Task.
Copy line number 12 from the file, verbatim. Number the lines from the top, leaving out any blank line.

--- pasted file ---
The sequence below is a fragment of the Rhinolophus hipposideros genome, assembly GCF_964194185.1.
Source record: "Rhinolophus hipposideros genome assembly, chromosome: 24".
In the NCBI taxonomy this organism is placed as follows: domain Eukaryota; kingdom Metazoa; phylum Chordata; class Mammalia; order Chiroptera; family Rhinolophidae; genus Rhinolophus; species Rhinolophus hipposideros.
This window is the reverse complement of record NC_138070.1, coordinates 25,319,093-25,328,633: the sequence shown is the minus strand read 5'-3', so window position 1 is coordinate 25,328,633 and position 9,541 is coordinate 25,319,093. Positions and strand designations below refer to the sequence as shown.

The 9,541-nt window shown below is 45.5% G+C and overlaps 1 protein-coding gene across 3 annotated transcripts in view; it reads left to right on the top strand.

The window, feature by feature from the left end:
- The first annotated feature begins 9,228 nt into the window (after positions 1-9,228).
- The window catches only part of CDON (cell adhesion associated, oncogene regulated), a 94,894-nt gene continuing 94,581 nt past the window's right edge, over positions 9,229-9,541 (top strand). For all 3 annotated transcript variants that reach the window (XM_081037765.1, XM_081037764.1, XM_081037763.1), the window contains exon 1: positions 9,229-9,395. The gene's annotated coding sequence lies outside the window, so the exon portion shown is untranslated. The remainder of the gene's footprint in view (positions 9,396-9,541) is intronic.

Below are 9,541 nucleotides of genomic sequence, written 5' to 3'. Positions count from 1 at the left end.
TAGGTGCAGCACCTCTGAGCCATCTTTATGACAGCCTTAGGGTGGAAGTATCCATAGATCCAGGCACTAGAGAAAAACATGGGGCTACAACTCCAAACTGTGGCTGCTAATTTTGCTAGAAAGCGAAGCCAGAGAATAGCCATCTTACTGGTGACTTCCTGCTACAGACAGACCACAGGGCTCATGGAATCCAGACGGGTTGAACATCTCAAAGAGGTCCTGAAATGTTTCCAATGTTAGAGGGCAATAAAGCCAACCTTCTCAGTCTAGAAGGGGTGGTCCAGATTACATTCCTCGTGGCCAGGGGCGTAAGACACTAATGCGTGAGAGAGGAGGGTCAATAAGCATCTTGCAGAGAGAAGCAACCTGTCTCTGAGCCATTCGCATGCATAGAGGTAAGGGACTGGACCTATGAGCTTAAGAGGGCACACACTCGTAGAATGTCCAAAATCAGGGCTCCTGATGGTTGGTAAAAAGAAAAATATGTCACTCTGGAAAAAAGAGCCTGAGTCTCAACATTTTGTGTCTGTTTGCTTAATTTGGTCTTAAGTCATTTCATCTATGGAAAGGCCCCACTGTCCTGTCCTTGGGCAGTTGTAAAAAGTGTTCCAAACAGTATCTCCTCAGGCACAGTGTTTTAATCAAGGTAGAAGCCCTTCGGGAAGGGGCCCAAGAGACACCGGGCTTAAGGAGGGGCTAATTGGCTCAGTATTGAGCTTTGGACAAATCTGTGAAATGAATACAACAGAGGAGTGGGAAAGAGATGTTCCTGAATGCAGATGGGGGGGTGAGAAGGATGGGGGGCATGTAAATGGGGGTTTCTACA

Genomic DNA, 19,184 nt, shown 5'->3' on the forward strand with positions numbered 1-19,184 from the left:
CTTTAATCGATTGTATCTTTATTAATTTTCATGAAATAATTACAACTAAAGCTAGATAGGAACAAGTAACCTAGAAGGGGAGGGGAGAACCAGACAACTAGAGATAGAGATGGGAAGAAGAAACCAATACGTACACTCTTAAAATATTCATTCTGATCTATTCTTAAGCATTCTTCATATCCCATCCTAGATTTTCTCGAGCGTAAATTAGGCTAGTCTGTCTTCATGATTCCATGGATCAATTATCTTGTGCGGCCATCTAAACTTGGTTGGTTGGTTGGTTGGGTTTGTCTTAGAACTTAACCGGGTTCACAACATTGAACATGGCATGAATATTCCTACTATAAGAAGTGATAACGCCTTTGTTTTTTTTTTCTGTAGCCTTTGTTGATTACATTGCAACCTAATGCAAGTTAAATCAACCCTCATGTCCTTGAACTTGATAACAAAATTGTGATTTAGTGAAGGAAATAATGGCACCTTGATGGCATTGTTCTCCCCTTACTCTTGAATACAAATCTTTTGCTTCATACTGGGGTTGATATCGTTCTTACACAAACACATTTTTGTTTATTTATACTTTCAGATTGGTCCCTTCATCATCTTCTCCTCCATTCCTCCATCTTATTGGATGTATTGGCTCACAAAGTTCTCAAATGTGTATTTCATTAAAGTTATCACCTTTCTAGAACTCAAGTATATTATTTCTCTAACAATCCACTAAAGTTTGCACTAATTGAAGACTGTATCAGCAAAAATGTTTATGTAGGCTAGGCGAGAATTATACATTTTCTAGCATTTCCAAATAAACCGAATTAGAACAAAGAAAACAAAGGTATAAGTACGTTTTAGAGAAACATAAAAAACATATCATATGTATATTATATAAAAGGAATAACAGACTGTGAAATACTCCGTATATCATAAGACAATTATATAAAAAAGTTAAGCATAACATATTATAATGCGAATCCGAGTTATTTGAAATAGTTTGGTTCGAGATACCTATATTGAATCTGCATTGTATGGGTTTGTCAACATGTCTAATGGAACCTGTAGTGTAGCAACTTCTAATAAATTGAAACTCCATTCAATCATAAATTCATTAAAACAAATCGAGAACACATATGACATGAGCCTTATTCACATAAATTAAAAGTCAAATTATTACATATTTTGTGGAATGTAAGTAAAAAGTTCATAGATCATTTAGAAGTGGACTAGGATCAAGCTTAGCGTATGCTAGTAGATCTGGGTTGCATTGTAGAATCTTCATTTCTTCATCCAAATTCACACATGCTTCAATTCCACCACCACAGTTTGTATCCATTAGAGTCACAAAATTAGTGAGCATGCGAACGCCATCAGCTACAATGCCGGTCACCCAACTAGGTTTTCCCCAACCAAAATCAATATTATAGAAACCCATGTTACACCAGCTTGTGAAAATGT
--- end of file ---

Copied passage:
CTTTAATCGATTGTATCTTTATTAATTTTCATGAAATAATTACAACTAAAGCTAGATAGGAACAAGTAACCTAGAAGGGGAGGGGAGAACCAGACAACTAGAGATAGAGATGGGAAGAAGAAACCAATACGTACACTCTTAAAATATTCATTCTGATCTATTCTTAAGCATTCTTCATATCCCATCCTAGATTTTCTCGAGCGTAAATTAGGCTAGTCTGTCTTCATGATTCCATGGATCAATTATCTTGTGCGGCCATCTAAACTTGGTTGGTTGGTTGGTTGGGTTTGTCTTAGAACTTAACCGGGTTCACAACATTGAACATGGCATGAATATTCCTACTATAAGAAGTGATAACGCCTTTGTTTTTTTTTTCTGTAGCCTTTGTTGATTACATTGCAACCTAATGCAAGTTAAATCAACCCTCATGTCCTTGAACTTGATAACAAAATTGTGATTTAGTGAAGGAAATAATGGCACCTTGATGGCATTGTTCTCCCCTTACTCTTGAATACAAATCTTTTGCTTCATACTGGGGTTGATATCGTTCTTACACAAACACATTTTTGTTTATTTATACTTTCAGATTGGTCCCTTCATCATCTTCTCCTCCATTCCTCCATCTTATTGGATGTATTGGCTCACAAAGTTCTCAAATGTGTATTTCATTAAAGTTATCACCTTTCTAGAACTCAAGTATATTATTTCTCTAACAATCCACTAAAGTTTGCACTAATTGAAGACTGTATCAGCAAAAATGTTTATGTAGGCTAGGCGAGAATTATACATTTTCTAGCATTTCCAAATAAACCGAATTAGAACAAAGAAAACAAAGGTATAAGTACGTTTTAGAGAAACATAAAAAACATATCATATGTATATTATATAAAAGGAATAACAGACTGTGAAATACTCCGTATATCATAAGACAATTATATAAAAAAGTTAAGCATAACATATTATAATGCGAATCCGAGTTATTTGAAATAGTTTGGTTCGAGATACCTATATTGAATCTGCATTGTATGGGTTTGTCAACATGTCTAATGGAACCTGTAGTGTAGCAACTTCTAATAAATTGAAACTCCATTCAATCATAAATTCATTAAAACAAATCGAGAACACATATGACATGAGCCTTATTCACATAAATTAAAAGTCAAATTATTACATATTTTGTGGAATGTAAGTAAAAAGTTCATAGATCATTTAGAAGTGGACTAGGATCAAGCTTAGCGTATGCTAGTAGATCTGGGTTGCATTGTAGAATCTTCATTTCTTCATCCAAATTCACACATGCTTCAATTCCACCACCACAGTTTGTATCCATTAGAGTCACAAAATTAGTGAGCATGCGAACGCCATCAGCTACAATGCCGGTCACCCAACTAGGTTTTCCCCAACCAAAATCAATATTATAGAAACCCATGTTACACCAGCTTGTGAAAATGT